U.S. immigration officials forced Celestine Omin, a Nigerian software engineer, to sit a written test to prove his qualifications.
After landing in New York’s JFK airport Sunday — following a 24-hour flight from Nigeria — 28-year-old Omin, a Nigerian software expert, claims that U.S. immigration officials forced him to take a written test because they weren’t convinced he was telling the truth about his skills, according to social networking site LinkedIn.
On arrival, Omin says Customs and Border Protection officers took him in to a room for further questioning. He told immigration officials that he worked for Andela, a tech start-up that links talented software developers on the African continent with potential employers in the United States.
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The firm has offices in New York, San Francisco, Nairobi, and Lagos. In fact, Facebook founder Mark Zuckerberg made a stopover at Andela’s Lagos office during his visit to Nigeria last August.
Omin told LinkedIn that an immigration officer presented him with a piece of paper and a pen and ordered him to answer the following questions to prove his qualifications as a software engineer:
“Write a function to check if a Binary Search Tree is balanced.”
“What is an abstract class, and why do you need it?”
Omin spent about 10 minutes answering the questions and handed in his answers to the officer who declared that they were wrong.
Omin said the questions seemed like they had been googled by someone with no technical background, even though he admits that he had been too tired to even think. He then offered to discuss other computer-related concepts with the officer.
Omin says he was half expecting to be deported, so he was a surprised when the officer told him a little while later that he was free to go.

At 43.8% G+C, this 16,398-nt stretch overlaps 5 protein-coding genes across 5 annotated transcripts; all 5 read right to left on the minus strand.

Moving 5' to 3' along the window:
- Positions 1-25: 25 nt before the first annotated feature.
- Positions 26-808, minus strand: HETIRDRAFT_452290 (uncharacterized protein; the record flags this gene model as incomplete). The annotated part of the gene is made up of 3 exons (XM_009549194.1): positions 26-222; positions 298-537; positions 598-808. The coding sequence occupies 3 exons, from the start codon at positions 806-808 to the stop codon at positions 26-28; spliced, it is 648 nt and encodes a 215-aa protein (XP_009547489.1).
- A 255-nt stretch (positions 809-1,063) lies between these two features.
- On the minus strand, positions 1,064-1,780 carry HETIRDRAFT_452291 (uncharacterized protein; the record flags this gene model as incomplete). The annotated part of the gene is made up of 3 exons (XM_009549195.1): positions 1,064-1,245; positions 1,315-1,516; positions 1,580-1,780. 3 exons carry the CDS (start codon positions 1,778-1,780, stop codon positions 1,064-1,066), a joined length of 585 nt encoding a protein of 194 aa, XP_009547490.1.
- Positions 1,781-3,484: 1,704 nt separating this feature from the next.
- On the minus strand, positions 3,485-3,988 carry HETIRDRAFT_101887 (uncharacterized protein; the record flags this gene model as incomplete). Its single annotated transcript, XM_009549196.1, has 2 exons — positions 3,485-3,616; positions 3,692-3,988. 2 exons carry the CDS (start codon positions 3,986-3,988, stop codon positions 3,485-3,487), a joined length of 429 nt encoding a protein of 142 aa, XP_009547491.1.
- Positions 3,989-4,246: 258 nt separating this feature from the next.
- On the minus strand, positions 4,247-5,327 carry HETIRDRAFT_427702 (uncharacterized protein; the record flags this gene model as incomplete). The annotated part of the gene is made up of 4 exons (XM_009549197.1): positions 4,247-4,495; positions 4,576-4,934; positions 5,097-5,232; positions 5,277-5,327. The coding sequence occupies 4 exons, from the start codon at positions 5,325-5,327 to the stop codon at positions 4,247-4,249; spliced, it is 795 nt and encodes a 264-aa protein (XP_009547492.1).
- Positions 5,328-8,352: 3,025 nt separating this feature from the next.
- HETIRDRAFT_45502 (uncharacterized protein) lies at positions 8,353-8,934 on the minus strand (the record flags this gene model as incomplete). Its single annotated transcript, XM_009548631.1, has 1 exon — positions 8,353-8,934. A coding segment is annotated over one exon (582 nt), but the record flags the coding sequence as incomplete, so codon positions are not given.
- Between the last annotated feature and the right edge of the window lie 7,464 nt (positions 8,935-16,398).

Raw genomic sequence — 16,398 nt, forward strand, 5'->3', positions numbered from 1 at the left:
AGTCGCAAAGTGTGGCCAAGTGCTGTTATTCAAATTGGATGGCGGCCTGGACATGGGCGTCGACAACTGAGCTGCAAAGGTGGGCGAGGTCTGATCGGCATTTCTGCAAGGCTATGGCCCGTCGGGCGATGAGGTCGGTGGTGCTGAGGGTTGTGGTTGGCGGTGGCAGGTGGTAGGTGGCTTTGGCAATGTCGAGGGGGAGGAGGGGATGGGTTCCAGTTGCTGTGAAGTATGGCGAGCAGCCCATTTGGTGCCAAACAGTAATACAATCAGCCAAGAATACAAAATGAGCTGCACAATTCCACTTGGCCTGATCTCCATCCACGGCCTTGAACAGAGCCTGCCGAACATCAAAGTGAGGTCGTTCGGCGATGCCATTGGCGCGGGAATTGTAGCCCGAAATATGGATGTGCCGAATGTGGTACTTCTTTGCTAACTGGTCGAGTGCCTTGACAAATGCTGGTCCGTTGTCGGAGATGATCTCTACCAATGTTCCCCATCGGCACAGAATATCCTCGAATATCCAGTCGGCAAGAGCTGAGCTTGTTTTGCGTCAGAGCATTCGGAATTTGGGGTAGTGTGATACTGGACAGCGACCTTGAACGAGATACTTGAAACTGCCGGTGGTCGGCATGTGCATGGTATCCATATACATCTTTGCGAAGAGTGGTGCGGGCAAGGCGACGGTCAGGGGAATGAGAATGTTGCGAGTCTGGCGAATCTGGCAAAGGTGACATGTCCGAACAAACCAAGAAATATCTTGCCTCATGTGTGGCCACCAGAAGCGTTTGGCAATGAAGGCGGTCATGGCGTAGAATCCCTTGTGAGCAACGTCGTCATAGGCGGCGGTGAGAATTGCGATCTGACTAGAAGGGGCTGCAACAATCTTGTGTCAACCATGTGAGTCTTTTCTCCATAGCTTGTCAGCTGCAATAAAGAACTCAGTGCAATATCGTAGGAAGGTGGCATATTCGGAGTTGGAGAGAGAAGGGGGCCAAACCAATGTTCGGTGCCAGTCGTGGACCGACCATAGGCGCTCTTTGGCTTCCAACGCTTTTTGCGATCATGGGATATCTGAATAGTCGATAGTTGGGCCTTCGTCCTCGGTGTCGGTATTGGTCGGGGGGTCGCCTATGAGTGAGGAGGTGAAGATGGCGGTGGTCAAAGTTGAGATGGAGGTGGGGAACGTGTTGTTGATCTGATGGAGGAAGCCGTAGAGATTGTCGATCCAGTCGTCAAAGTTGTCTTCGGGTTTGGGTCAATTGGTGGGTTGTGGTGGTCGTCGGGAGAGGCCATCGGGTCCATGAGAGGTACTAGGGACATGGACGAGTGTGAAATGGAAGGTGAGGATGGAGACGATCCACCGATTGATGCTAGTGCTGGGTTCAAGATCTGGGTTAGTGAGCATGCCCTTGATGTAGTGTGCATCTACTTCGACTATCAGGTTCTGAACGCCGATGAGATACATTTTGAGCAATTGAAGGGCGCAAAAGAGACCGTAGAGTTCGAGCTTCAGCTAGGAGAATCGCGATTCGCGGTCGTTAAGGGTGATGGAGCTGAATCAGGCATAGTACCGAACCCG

“Look, I am going to let you go, but you don’t look convincing to me,” the officer reportedly said. According to Omin, “I didn’t say anything back. I just walked out.”
Omin would later find that that border protection officers had phoned Andela to verify his story.
Reports say Omin had in fact been granted a short-term visa to work with First Access, a financial technology company in New York’s Manhattan district.
A spokesperson for Customs and Border Protection told the BBC, “U.S. Customs and Border Protection (CBP) officers strive to treat all people arriving in the country with dignity and respect.
“While we are not at liberty to discuss individual cases due to the Privacy Act, our CBP officers enforce not only immigration and customs laws, but also more than 400 laws for 40 other agencies and have stopped thousands of violators of U.S. law.”
Omin’s experience in the hands of a U.S. border official comes in the wake of U.S. President Donald Trump’s call for the tightening of U.S. immigration requirements and a renewed clampdown on illegal immigrants.
Nigeria, however, is not one of the seven predominantly Muslim countries (3 of them in Africa) affected by Trump’s executive order barring travel and immigration.